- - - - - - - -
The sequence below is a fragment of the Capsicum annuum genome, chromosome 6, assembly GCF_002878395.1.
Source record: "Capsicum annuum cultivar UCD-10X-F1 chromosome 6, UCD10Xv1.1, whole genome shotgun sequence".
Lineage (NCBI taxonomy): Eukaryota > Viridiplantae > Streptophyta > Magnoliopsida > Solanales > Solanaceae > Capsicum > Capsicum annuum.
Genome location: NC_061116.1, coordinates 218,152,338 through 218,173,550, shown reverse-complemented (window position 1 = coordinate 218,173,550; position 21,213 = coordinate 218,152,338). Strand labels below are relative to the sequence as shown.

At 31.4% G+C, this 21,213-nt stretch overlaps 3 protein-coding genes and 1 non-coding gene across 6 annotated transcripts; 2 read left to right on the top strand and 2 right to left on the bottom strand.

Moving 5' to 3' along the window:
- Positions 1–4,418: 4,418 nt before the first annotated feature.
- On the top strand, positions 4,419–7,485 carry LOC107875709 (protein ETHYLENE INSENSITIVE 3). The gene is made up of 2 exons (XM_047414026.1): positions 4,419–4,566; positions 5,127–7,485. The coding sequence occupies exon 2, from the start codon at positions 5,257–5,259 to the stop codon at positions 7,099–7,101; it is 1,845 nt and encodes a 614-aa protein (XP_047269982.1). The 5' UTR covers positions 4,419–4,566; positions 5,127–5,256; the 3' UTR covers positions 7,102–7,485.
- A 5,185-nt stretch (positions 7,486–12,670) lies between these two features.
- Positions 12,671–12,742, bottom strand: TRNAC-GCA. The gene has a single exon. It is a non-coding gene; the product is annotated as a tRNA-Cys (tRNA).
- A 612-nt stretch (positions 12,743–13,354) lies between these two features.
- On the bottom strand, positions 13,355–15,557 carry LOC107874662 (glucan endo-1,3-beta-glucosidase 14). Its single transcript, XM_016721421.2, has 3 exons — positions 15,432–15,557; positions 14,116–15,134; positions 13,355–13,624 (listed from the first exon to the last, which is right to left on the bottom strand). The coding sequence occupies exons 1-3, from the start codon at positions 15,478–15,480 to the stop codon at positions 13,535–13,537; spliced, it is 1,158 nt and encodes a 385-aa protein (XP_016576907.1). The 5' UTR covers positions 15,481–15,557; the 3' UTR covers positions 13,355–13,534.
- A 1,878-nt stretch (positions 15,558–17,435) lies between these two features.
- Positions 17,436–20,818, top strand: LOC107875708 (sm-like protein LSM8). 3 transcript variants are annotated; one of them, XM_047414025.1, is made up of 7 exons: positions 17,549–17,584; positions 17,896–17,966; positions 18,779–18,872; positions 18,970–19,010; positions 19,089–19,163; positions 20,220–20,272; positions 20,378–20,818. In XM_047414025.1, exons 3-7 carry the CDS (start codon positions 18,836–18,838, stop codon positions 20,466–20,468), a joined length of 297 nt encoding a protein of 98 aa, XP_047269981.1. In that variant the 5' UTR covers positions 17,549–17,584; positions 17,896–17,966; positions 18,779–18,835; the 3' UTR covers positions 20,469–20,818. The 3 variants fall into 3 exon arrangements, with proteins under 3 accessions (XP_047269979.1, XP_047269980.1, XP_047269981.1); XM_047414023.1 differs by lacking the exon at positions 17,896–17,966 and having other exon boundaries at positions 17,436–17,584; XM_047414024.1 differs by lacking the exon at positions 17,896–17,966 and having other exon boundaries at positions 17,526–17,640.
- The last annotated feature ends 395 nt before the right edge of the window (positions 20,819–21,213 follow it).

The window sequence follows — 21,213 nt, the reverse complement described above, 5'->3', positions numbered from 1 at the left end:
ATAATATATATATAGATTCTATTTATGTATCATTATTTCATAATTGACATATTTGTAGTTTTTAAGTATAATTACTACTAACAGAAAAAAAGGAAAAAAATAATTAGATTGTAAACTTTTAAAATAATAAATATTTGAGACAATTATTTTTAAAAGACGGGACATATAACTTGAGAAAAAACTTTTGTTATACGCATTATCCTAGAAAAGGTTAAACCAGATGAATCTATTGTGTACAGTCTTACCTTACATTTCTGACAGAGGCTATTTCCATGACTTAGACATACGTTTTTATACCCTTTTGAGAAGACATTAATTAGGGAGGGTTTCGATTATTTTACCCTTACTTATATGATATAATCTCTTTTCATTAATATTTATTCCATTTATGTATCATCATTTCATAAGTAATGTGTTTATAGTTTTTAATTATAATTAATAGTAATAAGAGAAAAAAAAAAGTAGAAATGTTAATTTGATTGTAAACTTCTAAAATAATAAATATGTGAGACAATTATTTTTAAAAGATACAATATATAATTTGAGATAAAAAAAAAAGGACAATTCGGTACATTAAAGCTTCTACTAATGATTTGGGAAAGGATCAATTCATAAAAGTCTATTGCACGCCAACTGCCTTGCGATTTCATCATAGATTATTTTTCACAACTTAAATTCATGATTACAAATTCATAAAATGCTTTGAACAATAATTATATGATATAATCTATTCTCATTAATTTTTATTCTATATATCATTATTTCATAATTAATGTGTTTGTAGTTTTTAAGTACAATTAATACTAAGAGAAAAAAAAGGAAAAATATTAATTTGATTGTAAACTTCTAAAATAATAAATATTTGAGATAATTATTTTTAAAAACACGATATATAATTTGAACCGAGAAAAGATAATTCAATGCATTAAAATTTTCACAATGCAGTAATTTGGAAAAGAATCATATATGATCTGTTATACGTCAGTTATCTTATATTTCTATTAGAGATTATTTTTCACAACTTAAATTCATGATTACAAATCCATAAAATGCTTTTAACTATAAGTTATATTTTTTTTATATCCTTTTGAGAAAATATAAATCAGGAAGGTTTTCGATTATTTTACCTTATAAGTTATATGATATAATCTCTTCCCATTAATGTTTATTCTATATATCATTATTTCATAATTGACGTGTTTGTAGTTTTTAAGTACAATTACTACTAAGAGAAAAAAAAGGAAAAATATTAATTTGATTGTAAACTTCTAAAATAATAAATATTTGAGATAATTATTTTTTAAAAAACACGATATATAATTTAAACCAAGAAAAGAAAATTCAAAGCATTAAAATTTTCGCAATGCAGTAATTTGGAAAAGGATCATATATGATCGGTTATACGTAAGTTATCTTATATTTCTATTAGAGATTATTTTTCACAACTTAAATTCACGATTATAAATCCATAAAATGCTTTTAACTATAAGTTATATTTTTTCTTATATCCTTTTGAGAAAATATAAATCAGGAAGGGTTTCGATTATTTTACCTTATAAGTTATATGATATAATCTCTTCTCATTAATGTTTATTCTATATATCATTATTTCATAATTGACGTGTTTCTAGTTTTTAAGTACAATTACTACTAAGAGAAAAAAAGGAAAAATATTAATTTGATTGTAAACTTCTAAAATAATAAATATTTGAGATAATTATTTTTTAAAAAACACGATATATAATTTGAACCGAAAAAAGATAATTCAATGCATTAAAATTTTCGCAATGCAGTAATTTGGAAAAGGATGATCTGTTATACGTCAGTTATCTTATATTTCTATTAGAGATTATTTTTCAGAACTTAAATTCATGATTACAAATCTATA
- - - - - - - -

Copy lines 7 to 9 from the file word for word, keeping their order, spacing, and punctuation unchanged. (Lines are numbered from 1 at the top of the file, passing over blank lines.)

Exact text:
- Positions 1–4,418: 4,418 nt before the first annotated feature.
- On the top strand, positions 4,419–7,485 carry LOC107875709 (protein ETHYLENE INSENSITIVE 3). The gene is made up of 2 exons (XM_047414026.1): positions 4,419–4,566; positions 5,127–7,485. The coding sequence occupies exon 2, from the start codon at positions 5,257–5,259 to the stop codon at positions 7,099–7,101; it is 1,845 nt and encodes a 614-aa protein (XP_047269982.1). The 5' UTR covers positions 4,419–4,566; positions 5,127–5,256; the 3' UTR covers positions 7,102–7,485.
- A 5,185-nt stretch (positions 7,486–12,670) lies between these two features.